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Banbury Cross

a pillow for lost thoughts...

Category: honza

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Animals of Wolf Trap park

(wolftrap)

I'll begin with reptiles.

The most common species are the snapping turtles that you can see in the Wolf Trap Pond almost every sunny day lying on a partly submerged tree stump.

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Slightly scarier are the local snakes. This is a non venomous Northern Watersnake.

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This is also non venomous garter snake.

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Also known as garden snake.

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This live frog has just been caught and is in the process of being devoured. At the time of the picture, the frog was still alive and trying to escape, dragging the snake behind.

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Around the pond you will also find a blue heron

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and in the surrounding woods you can encounter a barred owl.

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The best time to meet this amazing bird is an hour before sundown. After that it makes lots of noises, but the light conditions deteriorate.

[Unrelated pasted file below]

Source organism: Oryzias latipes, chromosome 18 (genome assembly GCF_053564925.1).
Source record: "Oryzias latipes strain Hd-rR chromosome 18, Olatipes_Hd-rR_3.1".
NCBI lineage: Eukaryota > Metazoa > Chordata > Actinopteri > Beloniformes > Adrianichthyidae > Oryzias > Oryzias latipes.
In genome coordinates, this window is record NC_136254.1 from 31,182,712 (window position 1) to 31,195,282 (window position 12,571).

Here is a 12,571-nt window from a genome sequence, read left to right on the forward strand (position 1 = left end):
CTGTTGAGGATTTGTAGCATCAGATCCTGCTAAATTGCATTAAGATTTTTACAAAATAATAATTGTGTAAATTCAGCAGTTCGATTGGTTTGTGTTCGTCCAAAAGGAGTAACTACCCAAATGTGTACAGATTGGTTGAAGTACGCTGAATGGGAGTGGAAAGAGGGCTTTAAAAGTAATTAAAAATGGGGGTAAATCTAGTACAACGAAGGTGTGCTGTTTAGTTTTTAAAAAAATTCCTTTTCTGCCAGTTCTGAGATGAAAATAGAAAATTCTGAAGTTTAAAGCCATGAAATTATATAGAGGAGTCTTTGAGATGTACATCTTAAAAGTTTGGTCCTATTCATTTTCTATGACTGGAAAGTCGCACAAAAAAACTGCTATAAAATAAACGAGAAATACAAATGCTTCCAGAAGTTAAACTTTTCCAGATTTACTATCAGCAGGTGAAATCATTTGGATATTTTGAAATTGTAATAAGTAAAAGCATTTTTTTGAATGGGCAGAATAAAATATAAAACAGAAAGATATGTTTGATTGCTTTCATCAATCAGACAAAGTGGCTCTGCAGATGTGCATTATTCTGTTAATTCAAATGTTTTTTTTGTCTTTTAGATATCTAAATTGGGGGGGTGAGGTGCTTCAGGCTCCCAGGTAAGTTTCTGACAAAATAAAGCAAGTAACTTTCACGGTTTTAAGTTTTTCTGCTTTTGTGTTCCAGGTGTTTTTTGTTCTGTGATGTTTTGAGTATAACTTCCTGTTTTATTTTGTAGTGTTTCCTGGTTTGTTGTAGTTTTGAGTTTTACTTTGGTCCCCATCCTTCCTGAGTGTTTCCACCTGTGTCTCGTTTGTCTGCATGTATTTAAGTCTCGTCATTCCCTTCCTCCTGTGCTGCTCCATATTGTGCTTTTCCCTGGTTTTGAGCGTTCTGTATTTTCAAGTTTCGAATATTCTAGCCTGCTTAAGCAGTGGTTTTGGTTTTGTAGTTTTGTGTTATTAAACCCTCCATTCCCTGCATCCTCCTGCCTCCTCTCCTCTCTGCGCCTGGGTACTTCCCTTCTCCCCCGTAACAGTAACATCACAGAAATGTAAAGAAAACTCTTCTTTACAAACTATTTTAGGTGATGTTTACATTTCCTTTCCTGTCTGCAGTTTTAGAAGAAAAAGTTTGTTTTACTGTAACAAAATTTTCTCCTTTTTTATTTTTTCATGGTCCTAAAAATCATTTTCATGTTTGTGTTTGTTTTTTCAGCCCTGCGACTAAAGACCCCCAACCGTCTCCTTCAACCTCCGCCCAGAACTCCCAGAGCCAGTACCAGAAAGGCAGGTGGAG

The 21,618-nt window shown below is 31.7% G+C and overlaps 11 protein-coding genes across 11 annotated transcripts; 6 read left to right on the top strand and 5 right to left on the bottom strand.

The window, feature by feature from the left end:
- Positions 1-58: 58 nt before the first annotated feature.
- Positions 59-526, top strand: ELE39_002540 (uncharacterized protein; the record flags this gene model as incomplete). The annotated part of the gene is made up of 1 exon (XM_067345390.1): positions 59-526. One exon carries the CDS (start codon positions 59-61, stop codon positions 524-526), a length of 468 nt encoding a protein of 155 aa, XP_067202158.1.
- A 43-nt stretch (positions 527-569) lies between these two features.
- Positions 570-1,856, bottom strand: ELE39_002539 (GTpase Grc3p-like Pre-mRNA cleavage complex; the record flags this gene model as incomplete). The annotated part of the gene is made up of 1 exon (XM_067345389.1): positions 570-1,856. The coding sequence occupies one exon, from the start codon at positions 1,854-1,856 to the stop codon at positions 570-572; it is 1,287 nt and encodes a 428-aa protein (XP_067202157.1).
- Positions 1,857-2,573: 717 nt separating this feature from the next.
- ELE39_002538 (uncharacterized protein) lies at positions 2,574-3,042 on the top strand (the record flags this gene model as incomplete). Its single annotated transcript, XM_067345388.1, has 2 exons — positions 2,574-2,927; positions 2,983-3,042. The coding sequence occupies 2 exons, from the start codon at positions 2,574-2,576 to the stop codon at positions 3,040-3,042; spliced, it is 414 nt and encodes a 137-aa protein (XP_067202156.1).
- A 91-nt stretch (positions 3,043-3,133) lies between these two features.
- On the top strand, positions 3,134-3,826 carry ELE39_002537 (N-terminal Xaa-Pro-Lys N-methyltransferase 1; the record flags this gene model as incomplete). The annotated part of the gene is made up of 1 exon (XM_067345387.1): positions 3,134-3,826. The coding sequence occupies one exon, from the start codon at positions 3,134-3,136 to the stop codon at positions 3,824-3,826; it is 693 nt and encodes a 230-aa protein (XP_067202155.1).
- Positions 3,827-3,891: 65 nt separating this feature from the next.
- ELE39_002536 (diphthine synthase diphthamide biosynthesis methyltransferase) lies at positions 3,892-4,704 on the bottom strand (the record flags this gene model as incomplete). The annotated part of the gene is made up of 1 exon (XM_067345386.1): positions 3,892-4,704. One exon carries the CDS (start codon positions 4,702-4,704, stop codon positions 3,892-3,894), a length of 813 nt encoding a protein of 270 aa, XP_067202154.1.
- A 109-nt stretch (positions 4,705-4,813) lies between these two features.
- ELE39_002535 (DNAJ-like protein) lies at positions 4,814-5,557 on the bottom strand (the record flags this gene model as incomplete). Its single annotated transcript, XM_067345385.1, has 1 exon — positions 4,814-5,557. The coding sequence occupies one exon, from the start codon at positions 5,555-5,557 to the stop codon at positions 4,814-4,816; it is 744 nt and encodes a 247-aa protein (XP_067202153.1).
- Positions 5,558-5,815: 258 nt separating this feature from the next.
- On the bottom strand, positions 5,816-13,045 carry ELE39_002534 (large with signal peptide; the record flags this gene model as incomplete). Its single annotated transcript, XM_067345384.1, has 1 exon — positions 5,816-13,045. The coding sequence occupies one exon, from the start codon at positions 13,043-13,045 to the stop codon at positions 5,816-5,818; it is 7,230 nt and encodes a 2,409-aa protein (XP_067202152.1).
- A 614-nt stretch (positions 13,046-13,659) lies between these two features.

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Local groundhogs are fairly shy and you will mostly see them from a distance...

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...but if you sit still at the picnic table, it may approach you on its own.

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There is plenty of deer in the park...

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...some so tame they will let you approach to within a few feet.

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They also often taste the goodies of nearby residential areas.

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Some of the night critters can be observed on a back porch (if it is lit).

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Raccoon is perfectly capable standing on its hind legs.

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Many are pretty cheeky and would have no problem breaking and entering.

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And they do appreciate a dog treat here and there.

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Another night critter is the Red Fox.

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They are much more careful than the raccoon...

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...but in the winter have no problem approaching the door, if they feel reasonable safe and can't see you behind the door.

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Finally, the whitelegged mouse can actually get inside, in which case I usually catch them and the next day release them on the other end of the park. As most incarcerated individuals, they have a right to one phone call and one piece of blueberry while in custody.

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After the dinner it is time to curl up and catch some z's.

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Every now and then a VIM (very important mouse) pays me a visits, in which case I promptly prepare a presidential suite consisting of an old shaving cream cap.